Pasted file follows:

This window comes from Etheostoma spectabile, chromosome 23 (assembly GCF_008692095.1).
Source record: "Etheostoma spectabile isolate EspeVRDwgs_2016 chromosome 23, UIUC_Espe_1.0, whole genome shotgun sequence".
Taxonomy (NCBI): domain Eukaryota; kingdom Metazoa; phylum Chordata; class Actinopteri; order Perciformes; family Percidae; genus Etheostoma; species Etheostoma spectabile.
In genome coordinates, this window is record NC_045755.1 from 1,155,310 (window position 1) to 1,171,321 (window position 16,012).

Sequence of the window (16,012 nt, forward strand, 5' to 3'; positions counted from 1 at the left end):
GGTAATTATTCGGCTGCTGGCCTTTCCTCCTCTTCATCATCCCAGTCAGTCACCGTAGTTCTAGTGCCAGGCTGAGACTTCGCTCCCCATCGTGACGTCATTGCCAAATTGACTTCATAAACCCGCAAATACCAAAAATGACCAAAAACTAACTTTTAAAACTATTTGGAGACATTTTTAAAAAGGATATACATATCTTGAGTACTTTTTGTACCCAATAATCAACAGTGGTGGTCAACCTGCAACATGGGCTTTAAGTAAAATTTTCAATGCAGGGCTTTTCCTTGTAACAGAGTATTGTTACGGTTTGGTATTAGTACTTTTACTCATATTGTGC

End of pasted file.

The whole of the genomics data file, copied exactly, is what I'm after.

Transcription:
This window comes from Etheostoma spectabile, chromosome 23 (assembly GCF_008692095.1).
Source record: "Etheostoma spectabile isolate EspeVRDwgs_2016 chromosome 23, UIUC_Espe_1.0, whole genome shotgun sequence".
Taxonomy (NCBI): domain Eukaryota; kingdom Metazoa; phylum Chordata; class Actinopteri; order Perciformes; family Percidae; genus Etheostoma; species Etheostoma spectabile.
In genome coordinates, this window is record NC_045755.1 from 1,155,310 (window position 1) to 1,171,321 (window position 16,012).

Sequence of the window (16,012 nt, forward strand, 5' to 3'; positions counted from 1 at the left end):
GGTAATTATTCGGCTGCTGGCCTTTCCTCCTCTTCATCATCCCAGTCAGTCACCGTAGTTCTAGTGCCAGGCTGAGACTTCGCTCCCCATCGTGACGTCATTGCCAAATTGACTTCATAAACCCGCAAATACCAAAAATGACCAAAAACTAACTTTTAAAACTATTTGGAGACATTTTTAAAAAGGATATACATATCTTGAGTACTTTTTGTACCCAATAATCAACAGTGGTGGTCAACCTGCAACATGGGCTTTAAGTAAAATTTTCAATGCAGGGCTTTTCCTTGTAACAGAGTATTGTTACGGTTTGGTATTAGTACTTTTACTCATATTGTGC